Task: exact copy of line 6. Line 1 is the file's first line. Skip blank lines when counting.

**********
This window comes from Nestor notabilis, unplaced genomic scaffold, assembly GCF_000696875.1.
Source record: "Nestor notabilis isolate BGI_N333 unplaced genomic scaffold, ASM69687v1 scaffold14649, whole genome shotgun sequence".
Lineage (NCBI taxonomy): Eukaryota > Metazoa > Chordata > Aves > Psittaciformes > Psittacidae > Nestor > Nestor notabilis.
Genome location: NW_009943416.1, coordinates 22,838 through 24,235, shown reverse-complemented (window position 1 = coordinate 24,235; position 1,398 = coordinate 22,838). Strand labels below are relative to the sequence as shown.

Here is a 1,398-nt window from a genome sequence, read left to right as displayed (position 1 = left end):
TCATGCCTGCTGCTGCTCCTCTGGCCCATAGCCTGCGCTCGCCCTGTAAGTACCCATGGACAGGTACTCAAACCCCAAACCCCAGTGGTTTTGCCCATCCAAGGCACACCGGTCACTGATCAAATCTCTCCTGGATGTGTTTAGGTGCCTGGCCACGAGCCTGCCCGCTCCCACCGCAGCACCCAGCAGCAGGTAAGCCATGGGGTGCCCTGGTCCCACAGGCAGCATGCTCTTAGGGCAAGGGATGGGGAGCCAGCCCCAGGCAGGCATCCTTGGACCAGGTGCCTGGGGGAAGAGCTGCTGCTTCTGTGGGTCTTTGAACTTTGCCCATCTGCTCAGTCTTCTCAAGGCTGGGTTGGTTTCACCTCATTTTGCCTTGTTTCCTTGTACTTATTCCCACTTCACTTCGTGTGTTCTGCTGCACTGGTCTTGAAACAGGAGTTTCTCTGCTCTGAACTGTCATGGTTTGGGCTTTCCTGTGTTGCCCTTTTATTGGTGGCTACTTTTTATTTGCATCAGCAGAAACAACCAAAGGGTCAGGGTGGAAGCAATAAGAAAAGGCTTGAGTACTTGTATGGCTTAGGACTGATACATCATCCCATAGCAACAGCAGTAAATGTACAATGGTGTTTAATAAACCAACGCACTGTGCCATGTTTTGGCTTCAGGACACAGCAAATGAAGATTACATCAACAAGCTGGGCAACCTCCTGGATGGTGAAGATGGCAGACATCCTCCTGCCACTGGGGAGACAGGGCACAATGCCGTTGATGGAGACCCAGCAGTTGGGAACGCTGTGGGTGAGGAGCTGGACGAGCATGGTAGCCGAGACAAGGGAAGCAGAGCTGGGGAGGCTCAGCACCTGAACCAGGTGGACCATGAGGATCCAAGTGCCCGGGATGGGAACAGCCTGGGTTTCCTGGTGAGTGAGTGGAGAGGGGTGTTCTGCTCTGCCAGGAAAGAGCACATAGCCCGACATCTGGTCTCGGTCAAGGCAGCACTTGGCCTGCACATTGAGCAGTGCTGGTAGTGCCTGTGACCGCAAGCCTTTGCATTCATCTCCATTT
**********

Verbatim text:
TCATGCCTGCTGCTGCTCCTCTGGCCCATAGCCTGCGCTCGCCCTGTAAGTACCCATGGACAGGTACTCAAACCCCAAACCCCAGTGGTTTTGCCCATCCAAGGCACACCGGTCACTGATCAAATCTCTCCTGGATGTGTTTAGGTGCCTGGCCACGAGCCTGCCCGCTCCCACCGCAGCACCCAGCAGCAGGTAAGCCATGGGGTGCCCTGGTCCCACAGGCAGCATGCTCTTAGGGCAAGGGATGGGGAGCCAGCCCCAGGCAGGCATCCTTGGACCAGGTGCCTGGGGGAAGAGCTGCTGCTTCTGTGGGTCTTTGAACTTTGCCCATCTGCTCAGTCTTCTCAAGGCTGGGTTGGTTTCACCTCATTTTGCCTTGTTTCCTTGTACTTATTCCCACTTCACTTCGTGTGTTCTGCTGCACTGGTCTTGAAACAGGAGTTTCTCTGCTCTGAACTGTCATGGTTTGGGCTTTCCTGTGTTGCCCTTTTATTGGTGGCTACTTTTTATTTGCATCAGCAGAAACAACCAAAGGGTCAGGGTGGAAGCAATAAGAAAAGGCTTGAGTACTTGTATGGCTTAGGACTGATACATCATCCCATAGCAACAGCAGTAAATGTACAATGGTGTTTAATAAACCAACGCACTGTGCCATGTTTTGGCTTCAGGACACAGCAAATGAAGATTACATCAACAAGCTGGGCAACCTCCTGGATGGTGAAGATGGCAGACATCCTCCTGCCACTGGGGAGACAGGGCACAATGCCGTTGATGGAGACCCAGCAGTTGGGAACGCTGTGGGTGAGGAGCTGGACGAGCATGGTAGCCGAGACAAGGGAAGCAGAGCTGGGGAGGCTCAGCACCTGAACCAGGTGGACCATGAGGATCCAAGTGCCCGGGATGGGAACAGCCTGGGTTTCCTGGTGAGTGAGTGGAGAGGGGTGTTCTGCTCTGCCAGGAAAGAGCACATAGCCCGACATCTGGTCTCGGTCAAGGCAGCACTTGGCCTGCACATTGAGCAGTGCTGGTAGTGCCTGTGACCGCAAGCCTTTGCATTCATCTCCATTT